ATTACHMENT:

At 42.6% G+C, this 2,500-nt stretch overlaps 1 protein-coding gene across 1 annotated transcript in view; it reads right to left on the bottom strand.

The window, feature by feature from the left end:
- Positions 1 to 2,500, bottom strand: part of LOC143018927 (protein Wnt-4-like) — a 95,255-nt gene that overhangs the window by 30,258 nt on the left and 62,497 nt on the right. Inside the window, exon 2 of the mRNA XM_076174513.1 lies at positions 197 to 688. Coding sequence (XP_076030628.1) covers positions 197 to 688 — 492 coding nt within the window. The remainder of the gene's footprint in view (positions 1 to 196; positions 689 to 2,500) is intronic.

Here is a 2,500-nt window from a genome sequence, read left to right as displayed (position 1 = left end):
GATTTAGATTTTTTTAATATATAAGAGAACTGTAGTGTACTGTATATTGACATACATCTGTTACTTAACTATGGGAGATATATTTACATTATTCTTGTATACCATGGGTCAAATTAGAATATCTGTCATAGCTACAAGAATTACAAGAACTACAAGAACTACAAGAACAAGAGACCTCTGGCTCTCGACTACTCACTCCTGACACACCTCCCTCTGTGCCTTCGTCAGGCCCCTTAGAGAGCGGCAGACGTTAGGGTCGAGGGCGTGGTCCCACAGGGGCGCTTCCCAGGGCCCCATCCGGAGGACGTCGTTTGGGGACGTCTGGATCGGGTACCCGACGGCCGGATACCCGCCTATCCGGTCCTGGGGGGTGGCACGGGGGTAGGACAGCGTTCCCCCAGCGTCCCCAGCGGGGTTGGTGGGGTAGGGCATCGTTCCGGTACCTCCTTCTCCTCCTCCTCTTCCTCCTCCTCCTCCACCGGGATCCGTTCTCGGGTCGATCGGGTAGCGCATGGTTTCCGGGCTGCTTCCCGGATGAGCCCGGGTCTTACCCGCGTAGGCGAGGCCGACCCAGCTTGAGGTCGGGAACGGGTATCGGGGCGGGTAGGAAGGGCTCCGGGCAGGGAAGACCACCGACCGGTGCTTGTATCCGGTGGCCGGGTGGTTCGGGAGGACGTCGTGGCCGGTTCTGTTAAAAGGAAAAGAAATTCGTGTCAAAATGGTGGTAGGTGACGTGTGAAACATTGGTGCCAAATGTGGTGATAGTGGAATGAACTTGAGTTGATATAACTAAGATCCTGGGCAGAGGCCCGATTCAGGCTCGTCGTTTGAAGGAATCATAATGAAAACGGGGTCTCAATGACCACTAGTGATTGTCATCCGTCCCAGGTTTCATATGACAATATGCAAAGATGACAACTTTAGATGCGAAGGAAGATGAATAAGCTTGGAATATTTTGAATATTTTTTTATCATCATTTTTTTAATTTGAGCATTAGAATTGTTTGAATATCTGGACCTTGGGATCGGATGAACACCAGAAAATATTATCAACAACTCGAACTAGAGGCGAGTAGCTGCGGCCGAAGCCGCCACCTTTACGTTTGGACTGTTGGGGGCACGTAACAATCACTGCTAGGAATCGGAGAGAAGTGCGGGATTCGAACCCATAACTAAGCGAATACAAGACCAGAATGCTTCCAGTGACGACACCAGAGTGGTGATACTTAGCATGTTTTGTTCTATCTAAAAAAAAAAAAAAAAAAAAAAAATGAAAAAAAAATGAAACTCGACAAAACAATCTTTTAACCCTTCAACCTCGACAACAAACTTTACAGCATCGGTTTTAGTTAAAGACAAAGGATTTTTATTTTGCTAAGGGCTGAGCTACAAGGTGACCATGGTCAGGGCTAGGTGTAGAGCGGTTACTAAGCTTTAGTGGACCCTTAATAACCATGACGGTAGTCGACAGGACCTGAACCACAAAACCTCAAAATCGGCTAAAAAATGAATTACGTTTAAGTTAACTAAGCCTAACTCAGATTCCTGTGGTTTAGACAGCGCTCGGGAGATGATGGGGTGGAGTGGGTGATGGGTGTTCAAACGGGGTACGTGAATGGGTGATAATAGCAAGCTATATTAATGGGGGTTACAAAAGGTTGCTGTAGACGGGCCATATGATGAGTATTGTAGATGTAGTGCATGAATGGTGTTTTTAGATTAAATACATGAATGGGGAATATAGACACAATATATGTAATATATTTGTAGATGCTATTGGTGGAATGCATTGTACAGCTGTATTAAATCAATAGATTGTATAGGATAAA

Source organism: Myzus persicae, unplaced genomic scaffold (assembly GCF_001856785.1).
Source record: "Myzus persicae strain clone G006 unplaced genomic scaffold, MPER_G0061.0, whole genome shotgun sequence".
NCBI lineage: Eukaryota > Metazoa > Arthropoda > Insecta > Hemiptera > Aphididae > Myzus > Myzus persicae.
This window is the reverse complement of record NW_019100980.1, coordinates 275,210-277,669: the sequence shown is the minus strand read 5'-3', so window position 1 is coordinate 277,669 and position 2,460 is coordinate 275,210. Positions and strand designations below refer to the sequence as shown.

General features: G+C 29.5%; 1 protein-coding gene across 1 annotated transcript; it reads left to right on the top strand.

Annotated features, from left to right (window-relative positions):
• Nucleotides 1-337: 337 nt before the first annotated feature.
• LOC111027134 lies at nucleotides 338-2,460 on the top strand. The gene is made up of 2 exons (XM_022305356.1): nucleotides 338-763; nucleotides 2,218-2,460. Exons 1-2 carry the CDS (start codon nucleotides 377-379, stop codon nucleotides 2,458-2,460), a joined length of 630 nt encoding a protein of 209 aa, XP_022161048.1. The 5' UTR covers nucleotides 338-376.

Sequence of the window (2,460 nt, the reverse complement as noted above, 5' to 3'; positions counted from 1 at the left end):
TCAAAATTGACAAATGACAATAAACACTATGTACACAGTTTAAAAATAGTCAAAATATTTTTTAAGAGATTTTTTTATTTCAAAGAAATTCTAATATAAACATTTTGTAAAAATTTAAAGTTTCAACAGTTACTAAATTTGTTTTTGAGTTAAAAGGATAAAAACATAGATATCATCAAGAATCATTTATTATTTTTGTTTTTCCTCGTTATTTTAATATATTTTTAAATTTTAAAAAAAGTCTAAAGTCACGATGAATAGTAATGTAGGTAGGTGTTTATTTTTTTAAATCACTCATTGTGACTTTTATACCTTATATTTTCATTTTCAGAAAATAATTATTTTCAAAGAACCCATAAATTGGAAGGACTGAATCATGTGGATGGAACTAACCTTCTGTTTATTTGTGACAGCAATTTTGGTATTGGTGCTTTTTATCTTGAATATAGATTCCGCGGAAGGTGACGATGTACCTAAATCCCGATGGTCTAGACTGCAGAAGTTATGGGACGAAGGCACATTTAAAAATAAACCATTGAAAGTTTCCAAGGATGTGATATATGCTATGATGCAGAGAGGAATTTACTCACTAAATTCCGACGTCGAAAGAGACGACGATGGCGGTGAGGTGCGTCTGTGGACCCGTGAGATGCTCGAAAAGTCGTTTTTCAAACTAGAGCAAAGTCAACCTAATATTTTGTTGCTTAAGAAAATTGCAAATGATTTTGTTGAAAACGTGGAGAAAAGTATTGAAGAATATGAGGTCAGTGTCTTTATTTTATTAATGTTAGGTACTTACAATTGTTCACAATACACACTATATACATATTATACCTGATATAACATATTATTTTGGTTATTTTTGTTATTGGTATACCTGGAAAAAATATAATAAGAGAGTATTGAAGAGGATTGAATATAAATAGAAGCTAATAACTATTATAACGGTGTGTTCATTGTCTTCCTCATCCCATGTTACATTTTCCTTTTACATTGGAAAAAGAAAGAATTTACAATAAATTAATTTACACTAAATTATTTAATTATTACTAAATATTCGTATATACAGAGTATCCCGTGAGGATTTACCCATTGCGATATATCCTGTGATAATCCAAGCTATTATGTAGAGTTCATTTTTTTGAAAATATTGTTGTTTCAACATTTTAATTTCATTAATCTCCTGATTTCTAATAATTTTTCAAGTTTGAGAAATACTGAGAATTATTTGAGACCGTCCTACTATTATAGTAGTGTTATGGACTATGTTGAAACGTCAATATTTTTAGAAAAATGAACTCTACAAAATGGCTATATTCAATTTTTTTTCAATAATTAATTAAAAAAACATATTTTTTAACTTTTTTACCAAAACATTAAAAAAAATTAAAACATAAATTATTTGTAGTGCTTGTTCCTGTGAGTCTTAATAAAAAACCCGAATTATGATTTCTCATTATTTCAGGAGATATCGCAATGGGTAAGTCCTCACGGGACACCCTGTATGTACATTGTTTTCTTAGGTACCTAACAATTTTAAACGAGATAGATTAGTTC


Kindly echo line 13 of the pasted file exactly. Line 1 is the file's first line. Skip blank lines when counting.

• LOC111027134 lies at nucleotides 338-2,460 on the top strand. The gene is made up of 2 exons (XM_022305356.1): nucleotides 338-763; nucleotides 2,218-2,460. Exons 1-2 carry the CDS (start codon nucleotides 377-379, stop codon nucleotides 2,458-2,460), a joined length of 630 nt encoding a protein of 209 aa, XP_022161048.1. The 5' UTR covers nucleotides 338-376.